• Jarod's sister Maiev proves little better in the long run during World of Warcraft: Illidan. In her pursuit of Illidan, at first she's cautious enough to realize she can't recapture or kill Illidan with the small night elf force she has, so she opts to spend time journeying among the Outlands and building her own army. However, as she becomes more paranoid and obsessive in capturing him, when they finally come to blows with their armies, she continues fighting even after it made more sense to retreat due to the entire thing being a trap, literally deciding that her life and the lives of those under her were ultimately expendable if it meant she could get a shot at Illidan. End result? Everyone else dies and she's captured by the very being she despises most, and it's all her fault. Even better, the only thing her hatred for Illidan was overshadowed by was her hatred for blood elves and mages, which she refused to allow to join her army despite being in desperate need of allies and them being a major boon for fighting Illidan.
  • It's a near Running Gag in The Wheel of Time series that High Lord Weiramon thinks a good cavalry charge will solve any problem, and if left to his own devices will get most of his forces killed while 'heroically' surviving himself and remaining enthusiastic for the next battle. Eventually Rand resorts to sending him on missions that he wants to fail. At the end of the series, his antics prove a subversion: he's actually a darkfriend and has been deliberately trying to sabotage Rand's military efforts.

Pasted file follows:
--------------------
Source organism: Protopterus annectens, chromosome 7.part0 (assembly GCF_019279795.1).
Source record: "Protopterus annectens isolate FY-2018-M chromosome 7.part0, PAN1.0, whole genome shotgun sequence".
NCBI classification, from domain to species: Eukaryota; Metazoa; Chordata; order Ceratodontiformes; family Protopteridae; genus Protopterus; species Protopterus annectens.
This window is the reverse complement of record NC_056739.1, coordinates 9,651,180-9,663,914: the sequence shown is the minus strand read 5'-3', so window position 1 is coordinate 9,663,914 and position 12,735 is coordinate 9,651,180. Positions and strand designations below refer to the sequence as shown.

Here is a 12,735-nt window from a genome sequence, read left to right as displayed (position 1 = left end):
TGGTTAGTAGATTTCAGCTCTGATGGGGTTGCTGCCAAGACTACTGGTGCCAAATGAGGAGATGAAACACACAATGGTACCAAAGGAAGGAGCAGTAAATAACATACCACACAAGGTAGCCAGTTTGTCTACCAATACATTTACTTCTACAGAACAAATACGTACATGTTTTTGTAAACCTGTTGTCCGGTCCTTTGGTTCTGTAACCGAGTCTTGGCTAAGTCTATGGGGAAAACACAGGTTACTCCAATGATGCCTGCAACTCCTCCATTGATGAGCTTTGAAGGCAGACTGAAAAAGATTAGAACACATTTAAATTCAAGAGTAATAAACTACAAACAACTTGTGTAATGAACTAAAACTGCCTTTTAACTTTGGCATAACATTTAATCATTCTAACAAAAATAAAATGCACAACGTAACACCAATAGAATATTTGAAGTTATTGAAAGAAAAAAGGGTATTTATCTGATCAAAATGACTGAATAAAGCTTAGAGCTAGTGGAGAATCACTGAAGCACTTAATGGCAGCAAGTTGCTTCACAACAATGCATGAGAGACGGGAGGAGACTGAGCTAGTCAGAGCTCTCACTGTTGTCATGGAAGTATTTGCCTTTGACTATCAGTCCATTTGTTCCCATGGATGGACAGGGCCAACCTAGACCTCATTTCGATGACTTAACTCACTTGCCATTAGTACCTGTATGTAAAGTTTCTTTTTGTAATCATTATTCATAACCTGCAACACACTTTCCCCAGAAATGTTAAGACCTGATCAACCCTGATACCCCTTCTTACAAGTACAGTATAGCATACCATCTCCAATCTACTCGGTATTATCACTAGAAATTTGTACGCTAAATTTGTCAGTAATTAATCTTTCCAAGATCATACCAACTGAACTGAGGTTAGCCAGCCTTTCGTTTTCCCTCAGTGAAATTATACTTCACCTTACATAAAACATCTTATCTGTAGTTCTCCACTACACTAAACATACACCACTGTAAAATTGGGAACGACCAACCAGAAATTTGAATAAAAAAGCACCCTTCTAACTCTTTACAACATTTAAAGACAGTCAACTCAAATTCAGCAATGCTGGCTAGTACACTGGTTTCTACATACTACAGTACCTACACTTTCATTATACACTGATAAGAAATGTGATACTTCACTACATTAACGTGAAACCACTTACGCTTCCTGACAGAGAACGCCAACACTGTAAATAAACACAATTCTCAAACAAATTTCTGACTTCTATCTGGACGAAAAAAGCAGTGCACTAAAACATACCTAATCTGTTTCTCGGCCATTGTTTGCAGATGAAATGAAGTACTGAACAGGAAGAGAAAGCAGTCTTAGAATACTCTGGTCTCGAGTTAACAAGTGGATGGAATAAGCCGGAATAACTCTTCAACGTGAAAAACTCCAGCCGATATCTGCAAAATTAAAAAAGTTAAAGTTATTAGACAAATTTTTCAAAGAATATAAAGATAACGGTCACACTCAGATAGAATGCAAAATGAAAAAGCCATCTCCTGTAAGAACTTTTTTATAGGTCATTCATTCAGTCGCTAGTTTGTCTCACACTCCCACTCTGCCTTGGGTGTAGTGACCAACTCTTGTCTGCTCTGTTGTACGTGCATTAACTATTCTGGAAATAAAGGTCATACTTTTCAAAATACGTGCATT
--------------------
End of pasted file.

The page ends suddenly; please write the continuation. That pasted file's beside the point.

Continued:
• The unnamed general at Yonkers in World War Z bungles just about every aspect of the battle, having his soldiers dig out massive Cold War-style static defenses in the middle of a road, vastly underestimating the scope of the zombie horde, and basically squandering his fairly impressive firepower while not actually providing them with enough ammo to wipe the enemy out. Even the soldiers on the ground can look around and see the massive swathes of cover or favorable terrain that they aren't making use of, presumably because simply having the brigade camp out on a roof and gun down the zombies at their leisure wouldn't be glamorous enough.
  • Major General Sir Alan Jacks in the satire The Year of the Angry Rabbit. The Australian Prime Minister keeps him as The Scapegoat in case something goes wrong, and justifies his appointment to the media by saying that as Jacks has been wrong about every intelligence prediction he's ever made, the odds are that he will finally be right at just the right time. Strangely this turns out to be true — it's Jacks who has the idea of using the eponymous rabbits (carrying a strain of myxomatosis lethal to humans) as a biological weapon so Australia can Take Over the World.

    Live-Action TV 
  • Blackadder Goes Forth:
    • General Sir Anthony Hogmanay Melchett, a parody of British WWI generals.
    • Also Field Marshal Douglas Haig, whose primary battle plans consist of ordering the British soldiers to leave their trenches and walk very slowly towards the enemy, which had already been tried 18 times unsuccessfully.